WASHINGTON – A federal judge Monday ordered the White House to preserve copies of all its e-mails, a move that Bush administration lawyers had argued strongly against.
U.S. District Judge Henry Kennedy directed the executive office of the president to safeguard the material in response to two lawsuits that seek to determine whether the White House has destroyed e-mails in violation of federal law.
In response, the White House said it has been taking steps to preserve copies of all e-mails and will continue to do so. The administration is seeking dismissal of the lawsuits brought by two private groups, Citizens for Responsibility and Ethics in Washington and the National Security Archive.
The organizations allege the disappearance of 5 million White House e-mails. The court order issued by Kennedy, an appointee of President Clinton, is directed at maintaining backup tapes which contain copies of White House e-mails.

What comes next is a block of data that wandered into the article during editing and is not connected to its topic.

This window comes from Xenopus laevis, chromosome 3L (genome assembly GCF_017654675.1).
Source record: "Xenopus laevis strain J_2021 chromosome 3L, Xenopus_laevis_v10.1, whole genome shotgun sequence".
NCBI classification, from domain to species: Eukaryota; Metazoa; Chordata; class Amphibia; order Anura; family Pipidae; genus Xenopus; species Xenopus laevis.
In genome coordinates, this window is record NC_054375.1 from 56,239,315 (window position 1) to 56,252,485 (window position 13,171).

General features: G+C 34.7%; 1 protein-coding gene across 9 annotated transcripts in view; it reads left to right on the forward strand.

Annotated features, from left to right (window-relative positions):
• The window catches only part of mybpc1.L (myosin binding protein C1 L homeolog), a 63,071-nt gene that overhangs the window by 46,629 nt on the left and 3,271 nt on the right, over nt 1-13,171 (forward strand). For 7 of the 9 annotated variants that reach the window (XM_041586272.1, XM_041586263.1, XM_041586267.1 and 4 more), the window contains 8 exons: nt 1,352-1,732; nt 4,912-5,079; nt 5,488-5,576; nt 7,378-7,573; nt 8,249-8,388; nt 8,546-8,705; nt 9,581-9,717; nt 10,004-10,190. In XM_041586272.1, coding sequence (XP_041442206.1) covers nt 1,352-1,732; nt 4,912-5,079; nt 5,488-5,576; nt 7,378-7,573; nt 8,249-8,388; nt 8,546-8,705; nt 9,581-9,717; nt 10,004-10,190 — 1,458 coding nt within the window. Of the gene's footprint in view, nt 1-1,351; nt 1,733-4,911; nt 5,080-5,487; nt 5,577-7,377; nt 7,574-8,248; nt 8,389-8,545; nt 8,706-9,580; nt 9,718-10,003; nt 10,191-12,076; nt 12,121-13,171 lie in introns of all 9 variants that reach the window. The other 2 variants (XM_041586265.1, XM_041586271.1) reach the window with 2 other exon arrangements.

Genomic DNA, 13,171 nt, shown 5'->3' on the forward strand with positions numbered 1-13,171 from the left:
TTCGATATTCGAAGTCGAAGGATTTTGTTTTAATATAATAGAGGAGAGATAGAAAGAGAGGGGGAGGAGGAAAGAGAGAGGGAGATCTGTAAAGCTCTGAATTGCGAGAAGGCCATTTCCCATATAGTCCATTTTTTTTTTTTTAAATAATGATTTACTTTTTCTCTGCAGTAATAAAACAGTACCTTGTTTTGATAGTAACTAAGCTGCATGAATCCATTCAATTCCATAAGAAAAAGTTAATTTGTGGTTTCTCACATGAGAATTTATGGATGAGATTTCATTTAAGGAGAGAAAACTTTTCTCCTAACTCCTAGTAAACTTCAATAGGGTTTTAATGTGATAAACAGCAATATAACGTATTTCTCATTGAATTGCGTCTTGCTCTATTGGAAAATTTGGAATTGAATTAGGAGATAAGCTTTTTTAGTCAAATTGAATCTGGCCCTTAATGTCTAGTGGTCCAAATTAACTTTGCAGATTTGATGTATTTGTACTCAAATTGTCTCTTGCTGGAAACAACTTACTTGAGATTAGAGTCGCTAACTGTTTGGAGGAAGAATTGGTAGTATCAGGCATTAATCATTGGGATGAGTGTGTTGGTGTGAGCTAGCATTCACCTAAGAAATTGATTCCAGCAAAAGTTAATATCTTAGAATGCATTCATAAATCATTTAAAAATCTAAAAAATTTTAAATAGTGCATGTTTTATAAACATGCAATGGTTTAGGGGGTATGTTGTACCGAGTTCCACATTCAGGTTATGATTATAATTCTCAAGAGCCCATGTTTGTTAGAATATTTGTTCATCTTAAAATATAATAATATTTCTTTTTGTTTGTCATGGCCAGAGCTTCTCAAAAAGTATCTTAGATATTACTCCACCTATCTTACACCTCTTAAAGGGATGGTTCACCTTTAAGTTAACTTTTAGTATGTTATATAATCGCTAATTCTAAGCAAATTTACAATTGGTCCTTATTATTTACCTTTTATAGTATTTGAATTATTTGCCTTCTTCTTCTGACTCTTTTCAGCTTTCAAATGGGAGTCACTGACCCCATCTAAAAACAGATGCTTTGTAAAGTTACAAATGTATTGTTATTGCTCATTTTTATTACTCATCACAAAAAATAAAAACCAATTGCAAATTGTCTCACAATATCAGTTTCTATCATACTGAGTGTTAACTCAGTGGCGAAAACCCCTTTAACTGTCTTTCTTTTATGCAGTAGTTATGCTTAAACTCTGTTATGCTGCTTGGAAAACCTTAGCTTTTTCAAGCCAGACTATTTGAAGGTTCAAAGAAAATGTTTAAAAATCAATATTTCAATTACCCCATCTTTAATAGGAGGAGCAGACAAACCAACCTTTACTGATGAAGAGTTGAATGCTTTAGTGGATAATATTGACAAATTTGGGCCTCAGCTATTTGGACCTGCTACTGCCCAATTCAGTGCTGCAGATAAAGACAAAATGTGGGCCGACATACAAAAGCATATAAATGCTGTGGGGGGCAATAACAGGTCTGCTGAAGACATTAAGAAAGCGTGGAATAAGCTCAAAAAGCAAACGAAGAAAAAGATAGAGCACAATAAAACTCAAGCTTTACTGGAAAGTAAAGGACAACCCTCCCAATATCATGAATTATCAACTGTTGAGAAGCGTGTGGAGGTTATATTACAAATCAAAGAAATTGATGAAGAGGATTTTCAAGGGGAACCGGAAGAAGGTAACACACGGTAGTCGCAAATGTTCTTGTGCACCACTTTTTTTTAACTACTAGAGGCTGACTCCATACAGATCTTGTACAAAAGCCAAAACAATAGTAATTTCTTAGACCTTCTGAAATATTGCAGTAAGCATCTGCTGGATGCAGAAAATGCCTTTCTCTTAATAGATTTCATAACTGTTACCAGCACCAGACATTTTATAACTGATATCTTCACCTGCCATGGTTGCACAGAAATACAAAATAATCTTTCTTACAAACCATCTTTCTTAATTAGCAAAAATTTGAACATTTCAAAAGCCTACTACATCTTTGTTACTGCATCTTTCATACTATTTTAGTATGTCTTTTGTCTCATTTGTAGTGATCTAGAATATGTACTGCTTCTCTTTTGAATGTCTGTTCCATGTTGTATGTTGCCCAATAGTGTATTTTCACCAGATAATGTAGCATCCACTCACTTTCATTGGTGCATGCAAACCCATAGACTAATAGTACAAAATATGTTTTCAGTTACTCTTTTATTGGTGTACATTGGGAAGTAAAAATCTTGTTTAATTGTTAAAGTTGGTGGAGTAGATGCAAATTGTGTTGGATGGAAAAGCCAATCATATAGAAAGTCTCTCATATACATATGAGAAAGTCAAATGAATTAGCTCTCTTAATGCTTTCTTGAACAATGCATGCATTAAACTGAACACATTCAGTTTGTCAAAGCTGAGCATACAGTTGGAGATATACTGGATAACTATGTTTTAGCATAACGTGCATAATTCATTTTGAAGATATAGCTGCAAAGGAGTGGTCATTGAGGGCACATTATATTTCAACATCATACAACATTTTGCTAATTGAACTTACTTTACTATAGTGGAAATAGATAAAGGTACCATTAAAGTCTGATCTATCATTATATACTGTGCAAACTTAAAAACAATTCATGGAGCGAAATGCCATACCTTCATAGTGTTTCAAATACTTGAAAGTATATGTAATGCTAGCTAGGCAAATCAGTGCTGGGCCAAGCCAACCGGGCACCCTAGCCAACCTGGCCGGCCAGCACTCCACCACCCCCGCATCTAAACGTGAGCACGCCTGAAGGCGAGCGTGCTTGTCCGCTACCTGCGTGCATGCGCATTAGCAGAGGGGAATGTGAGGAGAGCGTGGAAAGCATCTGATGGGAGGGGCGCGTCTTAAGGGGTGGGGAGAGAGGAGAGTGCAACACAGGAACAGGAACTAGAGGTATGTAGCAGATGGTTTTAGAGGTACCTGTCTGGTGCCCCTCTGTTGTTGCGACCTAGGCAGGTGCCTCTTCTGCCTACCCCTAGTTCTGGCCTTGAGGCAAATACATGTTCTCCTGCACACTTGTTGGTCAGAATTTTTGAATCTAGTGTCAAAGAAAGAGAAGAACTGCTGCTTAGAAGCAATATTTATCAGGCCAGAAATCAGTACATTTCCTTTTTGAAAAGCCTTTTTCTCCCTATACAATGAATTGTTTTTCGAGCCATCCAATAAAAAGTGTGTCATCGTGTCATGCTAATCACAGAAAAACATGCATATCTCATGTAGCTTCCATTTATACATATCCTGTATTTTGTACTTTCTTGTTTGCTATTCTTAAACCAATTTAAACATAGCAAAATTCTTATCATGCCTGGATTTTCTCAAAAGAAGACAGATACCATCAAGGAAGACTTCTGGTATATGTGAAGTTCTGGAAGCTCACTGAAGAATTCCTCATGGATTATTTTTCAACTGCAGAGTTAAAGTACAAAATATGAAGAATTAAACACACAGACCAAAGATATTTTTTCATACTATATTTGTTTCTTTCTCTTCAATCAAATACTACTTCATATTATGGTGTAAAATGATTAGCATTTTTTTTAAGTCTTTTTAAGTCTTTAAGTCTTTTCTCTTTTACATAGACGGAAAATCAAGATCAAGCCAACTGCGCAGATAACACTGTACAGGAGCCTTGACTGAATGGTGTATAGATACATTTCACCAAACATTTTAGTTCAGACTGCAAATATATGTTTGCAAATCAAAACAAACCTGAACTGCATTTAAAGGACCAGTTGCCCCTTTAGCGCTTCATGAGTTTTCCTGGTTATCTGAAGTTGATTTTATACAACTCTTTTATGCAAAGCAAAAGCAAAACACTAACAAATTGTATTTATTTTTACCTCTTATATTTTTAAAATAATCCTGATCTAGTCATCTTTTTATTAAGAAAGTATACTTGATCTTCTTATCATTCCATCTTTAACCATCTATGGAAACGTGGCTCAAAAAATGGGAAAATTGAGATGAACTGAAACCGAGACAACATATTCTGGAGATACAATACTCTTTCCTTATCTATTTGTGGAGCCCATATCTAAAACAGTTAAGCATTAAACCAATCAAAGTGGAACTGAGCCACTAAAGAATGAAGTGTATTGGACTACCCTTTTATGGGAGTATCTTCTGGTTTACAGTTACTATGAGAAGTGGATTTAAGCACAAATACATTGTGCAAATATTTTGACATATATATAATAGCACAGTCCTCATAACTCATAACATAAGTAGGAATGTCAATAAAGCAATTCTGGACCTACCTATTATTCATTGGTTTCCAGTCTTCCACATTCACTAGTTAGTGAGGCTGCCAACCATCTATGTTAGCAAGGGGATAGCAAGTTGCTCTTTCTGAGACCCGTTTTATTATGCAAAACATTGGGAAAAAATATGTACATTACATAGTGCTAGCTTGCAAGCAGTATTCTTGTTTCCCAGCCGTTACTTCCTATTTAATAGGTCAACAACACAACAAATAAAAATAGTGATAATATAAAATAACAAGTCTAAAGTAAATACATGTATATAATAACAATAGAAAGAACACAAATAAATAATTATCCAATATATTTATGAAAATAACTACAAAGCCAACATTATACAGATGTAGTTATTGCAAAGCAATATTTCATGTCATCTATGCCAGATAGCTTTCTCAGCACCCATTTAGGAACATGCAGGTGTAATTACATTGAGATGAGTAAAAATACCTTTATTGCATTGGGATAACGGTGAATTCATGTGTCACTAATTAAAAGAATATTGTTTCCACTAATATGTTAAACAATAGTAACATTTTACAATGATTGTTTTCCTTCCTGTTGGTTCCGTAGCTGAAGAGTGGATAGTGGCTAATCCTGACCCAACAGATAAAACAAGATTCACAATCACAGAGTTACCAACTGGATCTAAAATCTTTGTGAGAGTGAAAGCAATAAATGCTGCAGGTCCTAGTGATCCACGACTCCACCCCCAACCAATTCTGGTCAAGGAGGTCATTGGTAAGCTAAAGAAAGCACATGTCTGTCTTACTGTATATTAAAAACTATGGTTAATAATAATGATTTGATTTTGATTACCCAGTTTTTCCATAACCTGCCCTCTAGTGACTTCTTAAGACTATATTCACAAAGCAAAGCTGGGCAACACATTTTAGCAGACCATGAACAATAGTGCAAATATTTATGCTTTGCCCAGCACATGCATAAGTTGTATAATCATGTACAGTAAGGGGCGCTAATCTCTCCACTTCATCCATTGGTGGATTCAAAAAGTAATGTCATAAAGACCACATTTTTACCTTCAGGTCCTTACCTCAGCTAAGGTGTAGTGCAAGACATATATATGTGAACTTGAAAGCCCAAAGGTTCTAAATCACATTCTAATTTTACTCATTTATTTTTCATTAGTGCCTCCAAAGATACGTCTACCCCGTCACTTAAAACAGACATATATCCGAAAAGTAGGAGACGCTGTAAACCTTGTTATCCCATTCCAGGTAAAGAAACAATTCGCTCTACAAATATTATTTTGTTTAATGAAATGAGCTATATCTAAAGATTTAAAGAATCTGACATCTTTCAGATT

The Federal Records Act details strict standards prohibiting the destruction of government documents including electronic messages, unless first approved by the archivist of the United States.
Justice Department lawyers had urged the courts to accept a proposed White House declaration promising to preserve all backup tapes.
“The judge decided that wasn’t enough,” said Anne Weismann, an attorney for CREW.